“Shomtgun” – Testing the Pipe Shotgun

This article is a companion to the video on our channel.
The purpose of this is to expound on some elements covered in the video.

The uncensored video can be found on our BitChute Channel.

Shell Examination

Mini Shells

Note the seam running the length of the shells. This is from the weld bead inside the barrel
Pierced Primers. Concave Heads

2 3/4 Shells

The brass expands in a non uniform manner to conform to the barrel
Pierced primers. Convex on the edges and concave towards the center.

3 Inch Magnums

Similar expansion seen with previous shells. Notice how the rims are being deformed.
Primers completely removed. Light concave head.

Special Round

The special round was to test heavy projectiles. Firing a 1.75 oz aluminum rod this load partially ejected the primer.

3.5 Inch Magnum

These shells held up surprisingly well. The second from the left was the final round fired with the repaired striker

Examining damage to the parts

Barrel Bulge. Notice the cracks that formed as a result.
The bulge increased the pipe diameter to 1.201″
Excessive recoil caused the receiver to slide out of the retaining groove cut in the stock.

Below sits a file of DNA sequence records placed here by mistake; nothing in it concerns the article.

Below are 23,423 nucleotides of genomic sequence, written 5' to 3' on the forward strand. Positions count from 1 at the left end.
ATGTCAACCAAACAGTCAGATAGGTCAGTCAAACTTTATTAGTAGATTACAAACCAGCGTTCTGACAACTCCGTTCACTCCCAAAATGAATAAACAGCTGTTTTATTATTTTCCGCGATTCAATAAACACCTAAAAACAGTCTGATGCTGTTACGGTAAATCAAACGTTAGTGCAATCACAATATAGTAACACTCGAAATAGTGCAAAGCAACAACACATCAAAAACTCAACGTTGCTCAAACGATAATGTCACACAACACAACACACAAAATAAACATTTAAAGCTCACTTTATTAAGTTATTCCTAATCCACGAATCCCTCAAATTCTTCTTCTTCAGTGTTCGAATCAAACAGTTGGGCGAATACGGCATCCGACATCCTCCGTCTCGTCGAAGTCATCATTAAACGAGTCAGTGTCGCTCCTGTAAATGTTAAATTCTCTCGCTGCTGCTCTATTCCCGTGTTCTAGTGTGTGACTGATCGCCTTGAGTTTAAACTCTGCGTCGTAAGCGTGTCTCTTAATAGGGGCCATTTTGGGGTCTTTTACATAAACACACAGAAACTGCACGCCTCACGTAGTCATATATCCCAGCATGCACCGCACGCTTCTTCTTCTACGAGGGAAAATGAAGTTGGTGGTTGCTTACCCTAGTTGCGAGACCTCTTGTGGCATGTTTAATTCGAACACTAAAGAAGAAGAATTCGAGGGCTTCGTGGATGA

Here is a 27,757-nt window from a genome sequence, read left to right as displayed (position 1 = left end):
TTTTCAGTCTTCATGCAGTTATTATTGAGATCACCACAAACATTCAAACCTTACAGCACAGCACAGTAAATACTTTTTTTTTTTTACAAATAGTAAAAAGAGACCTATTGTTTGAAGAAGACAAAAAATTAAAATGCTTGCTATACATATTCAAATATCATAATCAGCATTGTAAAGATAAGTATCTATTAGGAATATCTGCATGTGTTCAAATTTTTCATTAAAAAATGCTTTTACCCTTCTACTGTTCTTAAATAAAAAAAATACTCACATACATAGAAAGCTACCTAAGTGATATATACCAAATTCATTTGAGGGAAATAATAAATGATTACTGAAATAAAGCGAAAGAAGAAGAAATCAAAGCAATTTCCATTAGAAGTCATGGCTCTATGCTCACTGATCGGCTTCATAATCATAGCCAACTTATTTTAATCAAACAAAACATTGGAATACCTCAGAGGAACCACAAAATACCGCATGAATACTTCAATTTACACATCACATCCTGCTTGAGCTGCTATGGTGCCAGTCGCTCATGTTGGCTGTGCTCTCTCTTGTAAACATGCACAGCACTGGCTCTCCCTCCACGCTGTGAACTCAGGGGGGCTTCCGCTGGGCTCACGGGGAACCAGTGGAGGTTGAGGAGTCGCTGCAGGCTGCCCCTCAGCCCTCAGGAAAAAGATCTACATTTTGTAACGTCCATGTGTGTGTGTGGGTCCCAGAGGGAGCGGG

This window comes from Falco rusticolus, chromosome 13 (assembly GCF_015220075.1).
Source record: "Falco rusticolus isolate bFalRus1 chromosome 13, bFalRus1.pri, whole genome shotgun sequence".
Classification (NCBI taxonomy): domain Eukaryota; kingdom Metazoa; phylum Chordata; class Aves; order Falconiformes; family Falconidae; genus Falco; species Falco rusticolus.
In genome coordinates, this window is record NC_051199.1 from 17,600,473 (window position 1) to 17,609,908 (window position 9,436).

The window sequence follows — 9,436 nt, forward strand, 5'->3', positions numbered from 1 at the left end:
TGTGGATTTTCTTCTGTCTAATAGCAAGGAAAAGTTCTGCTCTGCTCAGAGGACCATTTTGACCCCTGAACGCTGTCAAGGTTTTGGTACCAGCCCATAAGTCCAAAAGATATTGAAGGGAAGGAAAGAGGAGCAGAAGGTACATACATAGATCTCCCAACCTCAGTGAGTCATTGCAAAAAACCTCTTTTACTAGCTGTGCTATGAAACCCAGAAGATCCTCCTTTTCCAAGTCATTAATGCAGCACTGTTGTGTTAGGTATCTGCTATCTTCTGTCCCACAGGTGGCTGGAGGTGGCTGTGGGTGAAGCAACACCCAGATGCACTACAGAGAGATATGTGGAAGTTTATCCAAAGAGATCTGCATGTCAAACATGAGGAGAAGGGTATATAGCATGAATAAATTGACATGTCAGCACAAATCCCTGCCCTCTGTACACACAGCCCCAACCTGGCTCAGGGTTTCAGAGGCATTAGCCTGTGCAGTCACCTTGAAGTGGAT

Notes On Testing

During the testing it is noted that all loads up 2-3/4 inch are valid. The reason that the larger loads (3, 3.5 inch magnums) were invalidated is because the striker mechanism was being ejected by excess gas in the receiver. This excess gas then vented out the striker hole instead of exiting through the barrel. Because the full pressure of the gas was not being applied to the barrel the results could not be considered conclusive.

After the first string of fire, a new striker was fitted to prevent it from being ejected by excess gas and so that the 3.5 inch shells could be validated. Unfortunately it was only able to fire once before it was damaged. This last shot was a 3.5 inch magnum with no bore obstruction, proving without a doubt that pipe shotguns are capable of handling such a round to no ill effect.

The last shell fired with the second striker. Note the split brass.

In total the gun we tested fired 14 rounds, survived two bore obstructions, and held up to the most powerful loads available on the commercial market.

Notes On Fabrication

Sch 40 3/4″ pipe

The barrel is a segment of Schedule 40 3/4″ pipe. Schedule is a measurement of wall thickness in pipe. The higher the schedule the thicker the walls become. The working theory is that pipe shotguns with a lower schedule are more resistant to high pressure loads because there’s more room in the bore, which makes it harder for pressure to build up as it can simply pass by the projectile. This is just a theory however and should not be taken as fact. Other than trimming one end of the barrel, this pipe is left in the exact same configuration as it came from the hardware store. The weld seam still runs the length of the bore and the threaded end is left unaltered at the muzzle.

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